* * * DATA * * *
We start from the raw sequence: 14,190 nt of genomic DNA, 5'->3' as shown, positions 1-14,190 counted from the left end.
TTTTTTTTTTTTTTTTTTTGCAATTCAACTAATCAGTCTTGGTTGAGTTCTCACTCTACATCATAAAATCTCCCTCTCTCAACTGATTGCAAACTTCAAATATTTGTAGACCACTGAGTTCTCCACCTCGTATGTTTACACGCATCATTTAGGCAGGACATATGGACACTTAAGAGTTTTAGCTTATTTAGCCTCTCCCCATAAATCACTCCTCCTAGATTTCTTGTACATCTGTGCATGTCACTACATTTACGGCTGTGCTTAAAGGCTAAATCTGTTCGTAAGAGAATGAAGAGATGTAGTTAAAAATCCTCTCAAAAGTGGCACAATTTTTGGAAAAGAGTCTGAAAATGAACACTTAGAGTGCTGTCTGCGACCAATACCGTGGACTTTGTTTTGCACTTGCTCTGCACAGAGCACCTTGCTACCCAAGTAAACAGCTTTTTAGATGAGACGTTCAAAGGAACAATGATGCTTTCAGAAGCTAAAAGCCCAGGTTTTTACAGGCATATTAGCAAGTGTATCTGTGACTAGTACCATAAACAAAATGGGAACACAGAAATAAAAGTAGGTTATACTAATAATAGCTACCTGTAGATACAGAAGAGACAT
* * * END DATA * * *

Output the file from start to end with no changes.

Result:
We start from the raw sequence: 14,190 nt of genomic DNA, 5'->3' as shown, positions 1-14,190 counted from the left end.
TTTTTTTTTTTTTTTTTTTGCAATTCAACTAATCAGTCTTGGTTGAGTTCTCACTCTACATCATAAAATCTCCCTCTCTCAACTGATTGCAAACTTCAAATATTTGTAGACCACTGAGTTCTCCACCTCGTATGTTTACACGCATCATTTAGGCAGGACATATGGACACTTAAGAGTTTTAGCTTATTTAGCCTCTCCCCATAAATCACTCCTCCTAGATTTCTTGTACATCTGTGCATGTCACTACATTTACGGCTGTGCTTAAAGGCTAAATCTGTTCGTAAGAGAATGAAGAGATGTAGTTAAAAATCCTCTCAAAAGTGGCACAATTTTTGGAAAAGAGTCTGAAAATGAACACTTAGAGTGCTGTCTGCGACCAATACCGTGGACTTTGTTTTGCACTTGCTCTGCACAGAGCACCTTGCTACCCAAGTAAACAGCTTTTTAGATGAGACGTTCAAAGGAACAATGATGCTTTCAGAAGCTAAAAGCCCAGGTTTTTACAGGCATATTAGCAAGTGTATCTGTGACTAGTACCATAAACAAAATGGGAACACAGAAATAAAAGTAGGTTATACTAATAATAGCTACCTGTAGATACAGAAGAGACAT